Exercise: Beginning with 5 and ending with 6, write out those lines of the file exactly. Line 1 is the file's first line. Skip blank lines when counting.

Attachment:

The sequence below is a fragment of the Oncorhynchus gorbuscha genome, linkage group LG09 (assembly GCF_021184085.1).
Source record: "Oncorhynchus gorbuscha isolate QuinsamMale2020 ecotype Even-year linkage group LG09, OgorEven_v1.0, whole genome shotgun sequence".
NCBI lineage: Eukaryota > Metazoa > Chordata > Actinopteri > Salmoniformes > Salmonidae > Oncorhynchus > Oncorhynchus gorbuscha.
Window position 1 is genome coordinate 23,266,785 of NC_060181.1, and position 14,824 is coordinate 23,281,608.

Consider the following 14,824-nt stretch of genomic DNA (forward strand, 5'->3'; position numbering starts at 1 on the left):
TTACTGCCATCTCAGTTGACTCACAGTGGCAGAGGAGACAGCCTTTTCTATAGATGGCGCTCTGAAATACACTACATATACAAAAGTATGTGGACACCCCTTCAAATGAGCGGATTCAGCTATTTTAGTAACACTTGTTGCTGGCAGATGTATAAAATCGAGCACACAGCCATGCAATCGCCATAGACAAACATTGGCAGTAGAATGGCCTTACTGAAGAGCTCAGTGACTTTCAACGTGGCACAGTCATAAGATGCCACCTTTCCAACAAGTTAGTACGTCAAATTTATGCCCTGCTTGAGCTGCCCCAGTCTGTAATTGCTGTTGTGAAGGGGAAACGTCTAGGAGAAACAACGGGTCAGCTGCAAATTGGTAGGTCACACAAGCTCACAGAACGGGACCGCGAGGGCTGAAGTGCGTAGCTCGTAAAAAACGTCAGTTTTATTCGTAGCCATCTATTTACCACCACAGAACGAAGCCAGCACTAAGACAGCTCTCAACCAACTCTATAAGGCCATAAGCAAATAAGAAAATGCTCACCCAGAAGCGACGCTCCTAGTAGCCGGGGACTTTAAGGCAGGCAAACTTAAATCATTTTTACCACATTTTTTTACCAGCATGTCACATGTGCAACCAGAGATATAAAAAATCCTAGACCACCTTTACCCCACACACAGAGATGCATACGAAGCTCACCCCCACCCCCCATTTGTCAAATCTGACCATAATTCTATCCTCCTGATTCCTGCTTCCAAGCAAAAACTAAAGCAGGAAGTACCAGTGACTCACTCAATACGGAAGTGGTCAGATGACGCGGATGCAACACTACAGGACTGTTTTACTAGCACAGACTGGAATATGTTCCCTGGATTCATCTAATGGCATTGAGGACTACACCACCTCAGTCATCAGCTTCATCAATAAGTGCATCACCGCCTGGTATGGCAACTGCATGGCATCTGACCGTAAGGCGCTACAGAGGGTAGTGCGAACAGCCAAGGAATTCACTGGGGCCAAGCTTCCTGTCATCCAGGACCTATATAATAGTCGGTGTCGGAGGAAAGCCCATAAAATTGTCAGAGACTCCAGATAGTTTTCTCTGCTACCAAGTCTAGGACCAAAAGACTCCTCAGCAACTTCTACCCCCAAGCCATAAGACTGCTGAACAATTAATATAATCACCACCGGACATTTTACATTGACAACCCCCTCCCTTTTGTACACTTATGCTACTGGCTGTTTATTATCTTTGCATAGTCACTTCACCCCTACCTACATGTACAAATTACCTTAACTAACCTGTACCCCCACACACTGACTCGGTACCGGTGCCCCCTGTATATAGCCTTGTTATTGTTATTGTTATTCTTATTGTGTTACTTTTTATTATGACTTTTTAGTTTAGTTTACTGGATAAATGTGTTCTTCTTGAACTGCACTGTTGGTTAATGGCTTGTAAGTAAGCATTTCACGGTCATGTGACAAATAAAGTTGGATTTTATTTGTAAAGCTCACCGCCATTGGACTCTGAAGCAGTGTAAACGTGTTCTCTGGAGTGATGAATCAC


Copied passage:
Consider the following 14,824-nt stretch of genomic DNA (forward strand, 5'->3'; position numbering starts at 1 on the left):
TTACTGCCATCTCAGTTGACTCACAGTGGCAGAGGAGACAGCCTTTTCTATAGATGGCGCTCTGAAATACACTACATATACAAAAGTATGTGGACACCCCTTCAAATGAGCGGATTCAGCTATTTTAGTAACACTTGTTGCTGGCAGATGTATAAAATCGAGCACACAGCCATGCAATCGCCATAGACAAACATTGGCAGTAGAATGGCCTTACTGAAGAGCTCAGTGACTTTCAACGTGGCACAGTCATAAGATGCCACCTTTCCAACAAGTTAGTACGTCAAATTTATGCCCTGCTTGAGCTGCCCCAGTCTGTAATTGCTGTTGTGAAGGGGAAACGTCTAGGAGAAACAACGGGTCAGCTGCAAATTGGTAGGTCACACAAGCTCACAGAACGGGACCGCGAGGGCTGAAGTGCGTAGCTCGTAAAAAACGTCAGTTTTATTCGTAGCCATCTATTTACCACCACAGAACGAAGCCAGCACTAAGACAGCTCTCAACCAACTCTATAAGGCCATAAGCAAATAAGAAAATGCTCACCCAGAAGCGACGCTCCTAGTAGCCGGGGACTTTAAGGCAGGCAAACTTAAATCATTTTTACCACATTTTTTTACCAGCATGTCACATGTGCAACCAGAGATATAAAAAATCCTAGACCACCTTTACCCCACACACAGAGATGCATACGAAGCTCACCCCCACCCCCCATTTGTCAAATCTGACCATAATTCTATCCTCCTGATTCCTGCTTCCAAGCAAAAACTAAAGCAGGAAGTACCAGTGACTCACTCAATACGGAAGTGGTCAGATGACGCGGATGCAACACTACAGGACTGTTTTACTAGCACAGACTGGAATATGTTCCCTGGATTCATCTAATGGCATTGAGGACTACACCACCTCAGTCATCAGCTTCATCAATAAGTGCATCACCGCCTGGTATGGCAACTGCATGGCATCTGACCGTAAGGCGCTACAGAGGGTAGTGCGAACAGCCAAGGAATTCACTGGGGCCAAGCTTCCTGTCATCCAGGACCTATATAATAGTCGGTGTCGGAGGAAAGCCCATAAAATTGTCAGAGACTCCAGATAGTTTTCTCTGCTACCAAGTCTAGGACCAAAAGACTCCTCAGCAACTTCTACCCCCAAGCCATAAGACTGCTGAACAATTAATATAATCACCACCGGACATTTTACATTGACAACCCCCTCCCTTTTGTACACTTATGCTACTGGCTGTTTATTATCTTTGCATAGTCACTTCACCCCTACCTACATGTACAAATTACCTTAACTAACCTGTACCCCCACACACTGACTCGGTACCGGTGCCCCCTGTATATAGCCTTGTTATTGTTATTGTTATTCTTATTGTGTTACTTTTTATTATGACTTTTTAGTTTAGTTTACTGGATAAATGTGTTCTTCTTGAACTGCACTGTTGGTTAATGGCTTGTAAGTAAGCATTTCACGGTCATGTGACAAATAAAGTTGGATTTTATTTGTAAAGCTCACCGCCATTGGACTCTGAAGCAGTGTAAACGTGTTCTCTGGAGTGATGAATCAC